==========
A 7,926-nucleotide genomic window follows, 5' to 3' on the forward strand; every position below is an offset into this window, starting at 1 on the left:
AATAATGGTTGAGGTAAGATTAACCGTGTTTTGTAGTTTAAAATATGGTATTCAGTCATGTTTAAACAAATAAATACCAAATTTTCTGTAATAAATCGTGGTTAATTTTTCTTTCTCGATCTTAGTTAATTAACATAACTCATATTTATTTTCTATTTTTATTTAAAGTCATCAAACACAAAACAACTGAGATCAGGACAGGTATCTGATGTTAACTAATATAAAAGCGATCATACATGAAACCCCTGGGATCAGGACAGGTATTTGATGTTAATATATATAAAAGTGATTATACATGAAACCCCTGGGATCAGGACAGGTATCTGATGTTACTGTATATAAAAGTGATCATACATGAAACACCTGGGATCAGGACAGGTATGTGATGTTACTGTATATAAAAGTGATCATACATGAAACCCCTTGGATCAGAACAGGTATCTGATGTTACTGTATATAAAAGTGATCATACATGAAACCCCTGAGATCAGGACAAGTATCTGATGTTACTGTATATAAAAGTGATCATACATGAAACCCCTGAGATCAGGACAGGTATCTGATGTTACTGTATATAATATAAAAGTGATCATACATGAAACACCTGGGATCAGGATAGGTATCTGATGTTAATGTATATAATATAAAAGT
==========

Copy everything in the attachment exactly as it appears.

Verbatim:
A 7,926-nucleotide genomic window follows, 5' to 3' on the forward strand; every position below is an offset into this window, starting at 1 on the left:
AATAATGGTTGAGGTAAGATTAACCGTGTTTTGTAGTTTAAAATATGGTATTCAGTCATGTTTAAACAAATAAATACCAAATTTTCTGTAATAAATCGTGGTTAATTTTTCTTTCTCGATCTTAGTTAATTAACATAACTCATATTTATTTTCTATTTTTATTTAAAGTCATCAAACACAAAACAACTGAGATCAGGACAGGTATCTGATGTTAACTAATATAAAAGCGATCATACATGAAACCCCTGGGATCAGGACAGGTATTTGATGTTAATATATATAAAAGTGATTATACATGAAACCCCTGGGATCAGGACAGGTATCTGATGTTACTGTATATAAAAGTGATCATACATGAAACACCTGGGATCAGGACAGGTATGTGATGTTACTGTATATAAAAGTGATCATACATGAAACCCCTTGGATCAGAACAGGTATCTGATGTTACTGTATATAAAAGTGATCATACATGAAACCCCTGAGATCAGGACAAGTATCTGATGTTACTGTATATAAAAGTGATCATACATGAAACCCCTGAGATCAGGACAGGTATCTGATGTTACTGTATATAATATAAAAGTGATCATACATGAAACACCTGGGATCAGGATAGGTATCTGATGTTAATGTATATAATATAAAAGT